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JAMA Study Looks At Link Between Depression, Heart

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NEW YORK, NY — Diet can have an impact on your health. Now, there is new research that suggests your mood does, too.

Wiley Cowan has had two strokes and a quadruple bypass, but he has had another problem for much longer.

"The heart issues surfaced just a few years ago, but I feel that I have suffered from depression for a great many years," he said.

Some question whether depression can contribute to heart disease. Dr. Mary Whooley decided to review all the published research she could find on the possible link. Those results are in the Journal of the American Medical Association.

"The majority of studies have found that depression is associated with an increased risk of heart attacks," Whooley said. "This means that depression is not only affecting one's mental health, it may also affect one's physical health."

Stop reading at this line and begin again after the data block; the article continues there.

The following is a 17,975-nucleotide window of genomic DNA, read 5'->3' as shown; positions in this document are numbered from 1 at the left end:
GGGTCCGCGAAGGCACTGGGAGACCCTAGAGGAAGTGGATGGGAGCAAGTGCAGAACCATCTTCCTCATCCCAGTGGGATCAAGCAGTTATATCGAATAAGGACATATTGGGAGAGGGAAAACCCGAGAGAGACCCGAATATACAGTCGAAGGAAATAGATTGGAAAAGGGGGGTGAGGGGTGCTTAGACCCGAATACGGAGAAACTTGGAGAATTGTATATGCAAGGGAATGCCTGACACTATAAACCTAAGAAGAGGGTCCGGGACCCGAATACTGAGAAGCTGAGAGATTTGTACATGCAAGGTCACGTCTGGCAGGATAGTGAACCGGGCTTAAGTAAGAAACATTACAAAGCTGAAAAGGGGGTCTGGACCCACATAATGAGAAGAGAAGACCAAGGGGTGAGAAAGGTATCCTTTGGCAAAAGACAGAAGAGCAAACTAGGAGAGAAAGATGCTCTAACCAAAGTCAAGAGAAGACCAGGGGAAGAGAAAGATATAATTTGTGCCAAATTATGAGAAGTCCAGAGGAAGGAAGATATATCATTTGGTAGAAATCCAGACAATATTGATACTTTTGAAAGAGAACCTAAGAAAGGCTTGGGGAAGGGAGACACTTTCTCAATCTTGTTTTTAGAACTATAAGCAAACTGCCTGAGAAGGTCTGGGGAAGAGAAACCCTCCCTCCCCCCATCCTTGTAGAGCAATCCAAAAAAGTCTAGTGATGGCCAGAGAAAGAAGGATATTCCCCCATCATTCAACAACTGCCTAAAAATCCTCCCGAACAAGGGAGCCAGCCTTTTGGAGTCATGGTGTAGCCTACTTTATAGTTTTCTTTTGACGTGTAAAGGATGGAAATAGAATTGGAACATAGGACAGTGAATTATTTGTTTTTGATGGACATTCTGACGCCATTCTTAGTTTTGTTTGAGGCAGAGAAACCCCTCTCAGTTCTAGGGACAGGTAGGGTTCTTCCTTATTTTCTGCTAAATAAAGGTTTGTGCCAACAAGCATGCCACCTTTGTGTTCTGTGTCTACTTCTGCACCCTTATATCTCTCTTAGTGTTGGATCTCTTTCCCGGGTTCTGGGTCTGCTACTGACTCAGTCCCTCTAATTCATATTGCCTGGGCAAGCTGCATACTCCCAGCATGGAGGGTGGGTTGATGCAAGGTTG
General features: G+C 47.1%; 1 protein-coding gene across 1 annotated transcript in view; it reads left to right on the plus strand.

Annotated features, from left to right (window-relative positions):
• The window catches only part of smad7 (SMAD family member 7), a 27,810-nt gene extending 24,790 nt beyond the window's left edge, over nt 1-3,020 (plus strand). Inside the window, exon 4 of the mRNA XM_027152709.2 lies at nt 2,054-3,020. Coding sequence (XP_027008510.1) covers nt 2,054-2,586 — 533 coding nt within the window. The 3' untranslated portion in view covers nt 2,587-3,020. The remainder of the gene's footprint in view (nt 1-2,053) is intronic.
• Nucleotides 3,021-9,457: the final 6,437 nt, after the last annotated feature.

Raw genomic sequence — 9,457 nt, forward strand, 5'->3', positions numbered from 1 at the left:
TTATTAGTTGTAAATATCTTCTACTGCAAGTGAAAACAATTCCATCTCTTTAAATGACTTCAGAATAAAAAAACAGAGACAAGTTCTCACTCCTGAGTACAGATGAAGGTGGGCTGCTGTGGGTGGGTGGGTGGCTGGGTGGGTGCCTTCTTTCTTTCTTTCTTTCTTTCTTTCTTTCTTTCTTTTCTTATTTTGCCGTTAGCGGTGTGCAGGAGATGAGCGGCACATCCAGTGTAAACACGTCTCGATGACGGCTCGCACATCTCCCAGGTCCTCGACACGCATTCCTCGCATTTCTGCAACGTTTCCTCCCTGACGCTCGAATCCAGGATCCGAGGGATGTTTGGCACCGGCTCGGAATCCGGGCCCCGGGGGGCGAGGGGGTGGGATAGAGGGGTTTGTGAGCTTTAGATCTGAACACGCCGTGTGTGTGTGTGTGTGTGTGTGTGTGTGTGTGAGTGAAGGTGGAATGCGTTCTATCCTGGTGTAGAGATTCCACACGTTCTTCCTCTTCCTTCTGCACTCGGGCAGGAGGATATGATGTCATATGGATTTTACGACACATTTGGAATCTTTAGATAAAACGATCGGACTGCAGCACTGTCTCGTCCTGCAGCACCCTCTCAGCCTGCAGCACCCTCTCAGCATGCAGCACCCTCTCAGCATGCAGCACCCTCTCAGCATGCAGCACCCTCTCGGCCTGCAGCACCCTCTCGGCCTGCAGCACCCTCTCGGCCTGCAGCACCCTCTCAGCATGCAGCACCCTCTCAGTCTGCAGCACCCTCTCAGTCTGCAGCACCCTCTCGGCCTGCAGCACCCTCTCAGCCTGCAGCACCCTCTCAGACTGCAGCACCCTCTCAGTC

In fact, she found one out of three heart failure patients has depression. Whooley thinks that elevated stress hormones may damage the heart.

"There may be behavioral consequences of depression such as not taking medications as prescribed or not eating as well or not exercising that may damage the heart," she said.

Whooley said physicians and patients should consider depression when treating physical illnesses.

"Treating the depression first may help the patients recover from their other illnesses even better," she said.

Cowan also agrees with that assessment.

"It's a good holistic approach," he said.

Symptoms of depression include extreme fatigue and loss of interest in things you used to enjoy. If you think you may suffer from depression, talk to your physician.